Professional basketball is heading to Abbotsford in one year’s time.
The Canadian Elite Basketball League will feature six teams from across Canada playing a 20-game schedule.
The Abbotsford-based team, referred to as the Fraser Valley professional basketball team in the league plans, will play out of the Abbotsford Centre.
The CEBL season will begin in May, with a playoff and championship series concluding the season in August.
The Abbotsford franchise was originally announced back in November, and was the second team added to the league. Teams are also located in Edmonton, Saskatoon, Guelph, Niagara and Hamilton.
Mike Morreale, the CEO for the CEBL, said expanding to Abbotsford made a lot sense for the league.
“Abbotsford and the Fraser Valley was an attractive area for us,” he said. “It’s close to Vancouver but also has its own identity. Also, the Abbotsford Centre is a great venue and the management team there has done a great job bringing their own events to that arena so we know we’re working with partners who do good things.”
Morreale said the 20-game format will ensure that every game is important and allow the league to stick to a summer schedule.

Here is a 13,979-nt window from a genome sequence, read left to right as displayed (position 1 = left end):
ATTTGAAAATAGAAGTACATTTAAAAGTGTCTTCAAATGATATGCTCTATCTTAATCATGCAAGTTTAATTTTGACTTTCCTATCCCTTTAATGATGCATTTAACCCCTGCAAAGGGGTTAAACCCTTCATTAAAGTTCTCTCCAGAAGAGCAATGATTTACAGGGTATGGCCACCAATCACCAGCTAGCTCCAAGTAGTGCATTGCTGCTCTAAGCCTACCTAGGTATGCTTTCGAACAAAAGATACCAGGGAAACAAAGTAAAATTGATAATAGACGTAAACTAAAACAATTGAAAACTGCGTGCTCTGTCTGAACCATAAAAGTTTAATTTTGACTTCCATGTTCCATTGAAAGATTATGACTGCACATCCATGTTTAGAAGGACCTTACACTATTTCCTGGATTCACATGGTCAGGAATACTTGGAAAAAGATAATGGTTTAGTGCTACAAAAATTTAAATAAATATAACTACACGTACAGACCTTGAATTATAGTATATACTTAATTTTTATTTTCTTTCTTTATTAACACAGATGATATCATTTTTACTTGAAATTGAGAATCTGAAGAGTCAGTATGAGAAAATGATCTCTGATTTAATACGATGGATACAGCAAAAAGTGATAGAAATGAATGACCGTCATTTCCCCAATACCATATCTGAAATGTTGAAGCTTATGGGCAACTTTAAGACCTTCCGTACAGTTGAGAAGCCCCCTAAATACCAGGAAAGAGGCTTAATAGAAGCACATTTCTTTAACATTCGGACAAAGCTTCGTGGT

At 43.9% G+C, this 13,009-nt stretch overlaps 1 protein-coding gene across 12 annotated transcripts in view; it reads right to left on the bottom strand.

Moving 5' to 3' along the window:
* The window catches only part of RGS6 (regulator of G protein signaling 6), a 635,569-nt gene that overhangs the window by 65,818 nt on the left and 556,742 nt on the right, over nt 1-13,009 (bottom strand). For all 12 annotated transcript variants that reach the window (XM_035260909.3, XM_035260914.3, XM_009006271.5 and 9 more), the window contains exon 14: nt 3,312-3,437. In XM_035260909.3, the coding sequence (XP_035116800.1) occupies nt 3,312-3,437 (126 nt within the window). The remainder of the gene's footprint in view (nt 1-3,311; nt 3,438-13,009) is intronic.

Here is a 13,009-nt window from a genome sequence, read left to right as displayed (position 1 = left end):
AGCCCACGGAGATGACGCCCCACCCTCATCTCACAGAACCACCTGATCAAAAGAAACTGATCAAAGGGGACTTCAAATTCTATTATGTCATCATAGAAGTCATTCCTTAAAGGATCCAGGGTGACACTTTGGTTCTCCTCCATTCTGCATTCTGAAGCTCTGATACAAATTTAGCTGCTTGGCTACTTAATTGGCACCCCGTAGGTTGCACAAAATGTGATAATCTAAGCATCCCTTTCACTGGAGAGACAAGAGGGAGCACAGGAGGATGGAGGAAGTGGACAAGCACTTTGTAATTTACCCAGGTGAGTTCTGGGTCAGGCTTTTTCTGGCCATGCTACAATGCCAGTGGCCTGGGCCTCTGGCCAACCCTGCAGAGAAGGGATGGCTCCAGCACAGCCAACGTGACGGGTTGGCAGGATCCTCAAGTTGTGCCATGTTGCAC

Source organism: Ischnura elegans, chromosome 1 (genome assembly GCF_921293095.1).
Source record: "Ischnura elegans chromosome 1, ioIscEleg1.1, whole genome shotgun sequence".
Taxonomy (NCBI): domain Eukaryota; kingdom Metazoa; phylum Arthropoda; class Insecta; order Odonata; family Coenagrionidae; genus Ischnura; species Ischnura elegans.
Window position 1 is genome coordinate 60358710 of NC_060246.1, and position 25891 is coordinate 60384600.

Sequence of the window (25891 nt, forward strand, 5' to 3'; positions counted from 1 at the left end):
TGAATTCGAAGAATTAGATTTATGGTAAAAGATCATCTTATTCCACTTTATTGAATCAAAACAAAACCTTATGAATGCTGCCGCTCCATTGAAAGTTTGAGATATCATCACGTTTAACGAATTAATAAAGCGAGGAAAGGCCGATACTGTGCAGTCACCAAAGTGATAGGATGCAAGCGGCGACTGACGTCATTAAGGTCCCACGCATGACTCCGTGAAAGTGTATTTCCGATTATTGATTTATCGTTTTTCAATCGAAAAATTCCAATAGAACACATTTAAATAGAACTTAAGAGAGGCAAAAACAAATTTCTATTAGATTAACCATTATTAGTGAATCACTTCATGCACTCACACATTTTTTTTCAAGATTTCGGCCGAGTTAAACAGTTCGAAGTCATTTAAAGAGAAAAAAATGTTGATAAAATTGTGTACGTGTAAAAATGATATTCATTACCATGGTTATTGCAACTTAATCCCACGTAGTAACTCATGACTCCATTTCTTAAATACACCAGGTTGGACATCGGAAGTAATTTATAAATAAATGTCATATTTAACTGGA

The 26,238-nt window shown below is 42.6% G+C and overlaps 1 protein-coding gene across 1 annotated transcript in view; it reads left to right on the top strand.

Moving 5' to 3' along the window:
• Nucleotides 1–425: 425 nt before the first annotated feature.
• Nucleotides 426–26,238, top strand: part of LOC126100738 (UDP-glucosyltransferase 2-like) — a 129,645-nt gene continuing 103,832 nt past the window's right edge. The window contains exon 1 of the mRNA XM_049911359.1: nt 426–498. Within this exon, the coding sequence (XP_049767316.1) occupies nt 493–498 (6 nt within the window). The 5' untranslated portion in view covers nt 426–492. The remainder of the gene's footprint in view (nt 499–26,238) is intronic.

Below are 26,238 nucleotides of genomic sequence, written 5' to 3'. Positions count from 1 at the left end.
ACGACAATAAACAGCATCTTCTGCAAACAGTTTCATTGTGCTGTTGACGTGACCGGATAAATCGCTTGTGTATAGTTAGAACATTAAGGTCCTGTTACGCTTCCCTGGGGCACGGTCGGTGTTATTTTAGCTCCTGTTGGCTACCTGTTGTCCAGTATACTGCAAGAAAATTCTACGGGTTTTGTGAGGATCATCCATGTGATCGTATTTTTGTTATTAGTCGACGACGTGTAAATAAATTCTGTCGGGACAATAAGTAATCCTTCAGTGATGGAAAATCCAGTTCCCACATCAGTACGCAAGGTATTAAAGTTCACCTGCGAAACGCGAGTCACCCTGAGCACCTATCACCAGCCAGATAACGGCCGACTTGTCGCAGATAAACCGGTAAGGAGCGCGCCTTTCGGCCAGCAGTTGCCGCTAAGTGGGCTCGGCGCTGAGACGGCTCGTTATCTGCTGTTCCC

All six teams will play in one division for the league’s inaugural season, with the top four teams competing in single elimination playoff games to determine the CEBL champion.
Morreale said the number of games and playoff format will likely change if and when the league expands to include more teams. He said there is interest in additional markets in B.C., but it has to make sense.
“We’re always interested in other markets but Abbotsford is a great first market for B.C. with a rich grassroots basketball program, and the Fraser Valley really includes markets like Surrey, Chilliwack, Langley and Mission,” he said.
Within the next two to four months it’s expected that a name-the-team campaign will begin and the Fraser Valley franchise will hire a director of operations. The club will have permanent office space at the Abbotsford Centre and will also be hiring sales and marketing employees.
As far as Canadian content goes, Morreale said he expects a significant amount of Canadian talent to hit the floor.
“Some spots will be reserved for Canadians but we also have a ton of international players that want to play here but can’t during the international season,which is another reason why we moved to the spring and summer schedule. It it frees up some of that talent to play here.
“And it also allows a Canadian player to come home and make some money during the summer.”
For more on the league, visit cebl.ca.